Last October, the Land and Transport Authorities of Singapore signed an MOU with five bikeshare operators, including Obike which provides service in Hong Kong. The authority dedicated 4,000 yellow boxes around public housing estates, parks and railway station connection points to accommodate shared bikes. This means turning bikeshare service from dockless to somehow with fixed locations. It’s still more flexible than Taipei’s YouBike program since the latter involves docking stations.

In return, the companies agreed to remove illegally-parked bikes within half a day, repair faulty bikes within one day, provide public liability insurance for users, and adopt geo-fencing technology. According to the LTA, geo-fencing ‘would enable the operators to know whether their bicycles have been parked within designated bicycle parking zones’.

What if an MOU in Hong Kong? Maybe…but don’t put too much hope

Hong Kong government has not ruled out bikeshare, but shows no sign in coordinating the industry. If the government is determined to regulate the market, I expect anagreement, but the scope and power of regulation are likely to be less extensive than Singapore’s.

To me, the most important term in the MOU is the compulsory release of riders’ trip data to the LTA to facilitate the planning of active mobility infrastructure. In Hong Kong, most public transport operators resist in sharing transit data to the government, not to mention sharing to the public. The issue of data protection will hardly be within the scope of discussion.

At present, the most obvious problem of dockless bikeshare in Hong Kong is companies taking advantage of public parking space and causing disruption. A less focused but deeper concern is how the companies (and potentially the government) handle user data. I believe the economic and social costs can be balanced with a more pro-active regulation from the government. Turning dockless into docked bikeshare could help, provided that the docks are comprehensive enough. Moreover, operators should have appropriate incentive and punitive measures regarding riders’ behaviour. Riders should take care of others and not to abuse the convenience of dockless service.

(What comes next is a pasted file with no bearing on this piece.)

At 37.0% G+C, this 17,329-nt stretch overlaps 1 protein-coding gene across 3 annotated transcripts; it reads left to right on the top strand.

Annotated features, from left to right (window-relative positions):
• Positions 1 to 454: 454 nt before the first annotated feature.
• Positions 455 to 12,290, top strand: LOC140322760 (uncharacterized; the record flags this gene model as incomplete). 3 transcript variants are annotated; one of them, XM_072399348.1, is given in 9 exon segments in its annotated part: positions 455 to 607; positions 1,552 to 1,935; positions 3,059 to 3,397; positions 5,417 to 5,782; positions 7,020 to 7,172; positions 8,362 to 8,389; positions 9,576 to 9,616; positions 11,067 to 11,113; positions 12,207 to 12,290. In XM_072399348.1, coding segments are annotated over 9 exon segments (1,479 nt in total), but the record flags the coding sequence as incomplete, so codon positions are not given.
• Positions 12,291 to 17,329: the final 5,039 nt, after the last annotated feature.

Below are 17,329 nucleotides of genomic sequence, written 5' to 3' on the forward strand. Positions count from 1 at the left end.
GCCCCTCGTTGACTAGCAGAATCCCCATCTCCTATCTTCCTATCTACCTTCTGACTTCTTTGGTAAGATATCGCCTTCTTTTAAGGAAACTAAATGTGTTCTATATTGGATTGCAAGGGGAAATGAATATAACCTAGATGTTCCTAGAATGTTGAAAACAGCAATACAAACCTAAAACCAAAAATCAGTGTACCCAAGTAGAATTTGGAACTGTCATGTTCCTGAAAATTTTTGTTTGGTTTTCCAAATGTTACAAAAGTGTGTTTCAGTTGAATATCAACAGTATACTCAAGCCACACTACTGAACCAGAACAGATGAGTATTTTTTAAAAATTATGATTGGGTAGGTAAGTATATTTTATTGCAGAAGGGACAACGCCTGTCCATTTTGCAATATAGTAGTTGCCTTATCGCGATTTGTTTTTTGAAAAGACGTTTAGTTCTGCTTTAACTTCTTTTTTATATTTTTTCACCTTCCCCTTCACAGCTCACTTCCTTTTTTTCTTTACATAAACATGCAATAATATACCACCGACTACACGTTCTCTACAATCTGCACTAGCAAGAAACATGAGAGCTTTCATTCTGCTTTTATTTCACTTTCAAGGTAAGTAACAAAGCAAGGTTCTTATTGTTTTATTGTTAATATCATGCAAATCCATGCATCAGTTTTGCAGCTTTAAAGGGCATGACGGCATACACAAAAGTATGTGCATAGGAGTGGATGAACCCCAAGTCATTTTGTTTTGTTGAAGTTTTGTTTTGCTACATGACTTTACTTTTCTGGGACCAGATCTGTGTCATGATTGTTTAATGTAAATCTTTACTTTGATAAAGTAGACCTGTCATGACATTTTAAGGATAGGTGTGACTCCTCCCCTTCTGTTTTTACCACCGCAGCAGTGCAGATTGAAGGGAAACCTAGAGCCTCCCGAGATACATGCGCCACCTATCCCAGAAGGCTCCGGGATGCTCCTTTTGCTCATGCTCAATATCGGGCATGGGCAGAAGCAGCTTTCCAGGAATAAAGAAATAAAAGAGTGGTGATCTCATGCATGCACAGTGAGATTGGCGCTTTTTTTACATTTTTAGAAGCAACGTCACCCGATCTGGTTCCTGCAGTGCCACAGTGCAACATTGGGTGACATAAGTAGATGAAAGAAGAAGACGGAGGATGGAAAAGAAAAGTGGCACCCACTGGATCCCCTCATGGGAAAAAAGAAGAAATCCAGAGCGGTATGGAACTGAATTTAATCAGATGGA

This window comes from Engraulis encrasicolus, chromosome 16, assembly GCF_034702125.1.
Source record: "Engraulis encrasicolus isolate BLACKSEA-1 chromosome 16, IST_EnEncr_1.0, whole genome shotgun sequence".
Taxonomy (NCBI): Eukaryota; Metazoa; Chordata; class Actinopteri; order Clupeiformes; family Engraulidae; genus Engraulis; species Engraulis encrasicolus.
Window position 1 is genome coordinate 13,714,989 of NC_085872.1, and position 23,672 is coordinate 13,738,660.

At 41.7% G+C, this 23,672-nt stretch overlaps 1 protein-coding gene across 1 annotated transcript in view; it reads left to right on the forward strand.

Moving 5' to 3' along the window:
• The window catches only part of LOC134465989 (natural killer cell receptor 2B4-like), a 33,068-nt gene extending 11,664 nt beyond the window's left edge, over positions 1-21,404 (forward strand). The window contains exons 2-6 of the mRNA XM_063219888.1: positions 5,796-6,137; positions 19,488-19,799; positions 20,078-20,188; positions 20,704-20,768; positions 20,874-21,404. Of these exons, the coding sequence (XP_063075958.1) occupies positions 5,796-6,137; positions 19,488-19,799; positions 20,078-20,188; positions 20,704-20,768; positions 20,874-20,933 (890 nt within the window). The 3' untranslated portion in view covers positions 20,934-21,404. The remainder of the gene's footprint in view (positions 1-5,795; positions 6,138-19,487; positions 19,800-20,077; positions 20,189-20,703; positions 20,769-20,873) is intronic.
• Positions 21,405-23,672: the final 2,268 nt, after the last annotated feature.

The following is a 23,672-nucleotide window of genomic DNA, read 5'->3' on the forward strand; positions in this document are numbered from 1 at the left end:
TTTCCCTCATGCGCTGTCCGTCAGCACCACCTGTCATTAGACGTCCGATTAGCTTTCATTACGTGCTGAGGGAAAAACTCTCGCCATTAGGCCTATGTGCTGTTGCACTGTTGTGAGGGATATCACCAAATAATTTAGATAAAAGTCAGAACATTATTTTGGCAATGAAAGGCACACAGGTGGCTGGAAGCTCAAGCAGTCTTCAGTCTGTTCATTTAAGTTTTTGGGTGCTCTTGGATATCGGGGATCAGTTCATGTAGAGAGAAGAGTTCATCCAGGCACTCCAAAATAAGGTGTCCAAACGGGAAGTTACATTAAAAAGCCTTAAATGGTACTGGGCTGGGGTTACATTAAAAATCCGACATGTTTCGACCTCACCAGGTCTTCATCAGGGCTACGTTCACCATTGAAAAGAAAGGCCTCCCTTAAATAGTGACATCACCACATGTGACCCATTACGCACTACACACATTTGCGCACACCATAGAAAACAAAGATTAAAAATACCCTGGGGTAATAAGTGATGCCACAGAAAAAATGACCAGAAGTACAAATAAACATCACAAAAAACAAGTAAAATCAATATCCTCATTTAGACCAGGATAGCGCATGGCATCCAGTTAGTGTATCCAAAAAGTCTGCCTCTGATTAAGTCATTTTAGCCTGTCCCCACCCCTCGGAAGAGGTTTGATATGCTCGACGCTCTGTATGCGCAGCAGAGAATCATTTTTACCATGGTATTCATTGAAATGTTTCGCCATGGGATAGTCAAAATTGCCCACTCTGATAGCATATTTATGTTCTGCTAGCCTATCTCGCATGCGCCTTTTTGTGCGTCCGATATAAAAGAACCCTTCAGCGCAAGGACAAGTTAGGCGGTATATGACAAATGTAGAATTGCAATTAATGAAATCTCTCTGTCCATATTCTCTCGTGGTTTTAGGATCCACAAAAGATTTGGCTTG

Bikeshare is an alternative of short-distance commuting. The companies are looking for ways to be profitable (such as making use of riding data and riders’ profile to develop new products and services), but even those companies run out of funds and are closed down, local government or civic groups, if visionary enough, will succeed and create community-oriented bikeshare programs.

If you’re a Singaporean, can you inform us whether the MOU is working well? If bikeshare also exists in your city, let us know what you think!

PS: There has been a long debate over whether the current mode of bikeshare is really a member of sharing economy. I tend to think it’s still bike rental in nature, as the operator is still the final owner of, and responsible for managing the bikes. We can only call the program bikeshare when ownership of the bikes is held at individuals and the bikes are shared to others when idle. But since many many many writers refer corporate-owned of bike rental to bikeshare, I follow the convention.


After publishing my article, two Singapore residents expressed their views.

The first one was a regular bikeshare user but now turns to e-scooter. He admitted that the yellow boxes and penalty did reduced illegal parking somehow, especially at bus stops.

The government fined the operators in cash, but the operators fine the riders by credit, so they don’t get hurt.

He also told me that while one of the brands will suspend riders’ account for illegal parking, riders can get around the punishment by simply opening a new account to continue cycling.

The other rider is a big fan of cycling. He even picks up damaged bikes to respective companies and carries scattered rental bikes into proper spaces out of his own pocket. It’s somewhat strange that an individual has taken up the job of the government. He is somehow desperate of government’s commitment in regulating bikeshare firms.

He said the country is stepping towards a carlite society. The MOU is a first step of regulation, but the progress is not good. Only one of the firms installed some geo-fencing technique at some HDB areas.

Early February, the Senior Minister of State for Transport of Singapore admitted that the MOU has not worked well (see the report by the Strait Times). The government will step up enforcement by rolling out a licensing framework, which requires operators to remove timely removal of improperly parked bikes and penalizes irresponsible users. But the government defends bikeshare because it can lead the country to a carlite society, as what the second respondent says.

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This entry was posted on 2018/02/23 by in 共享經濟東南亞 and tagged , , , .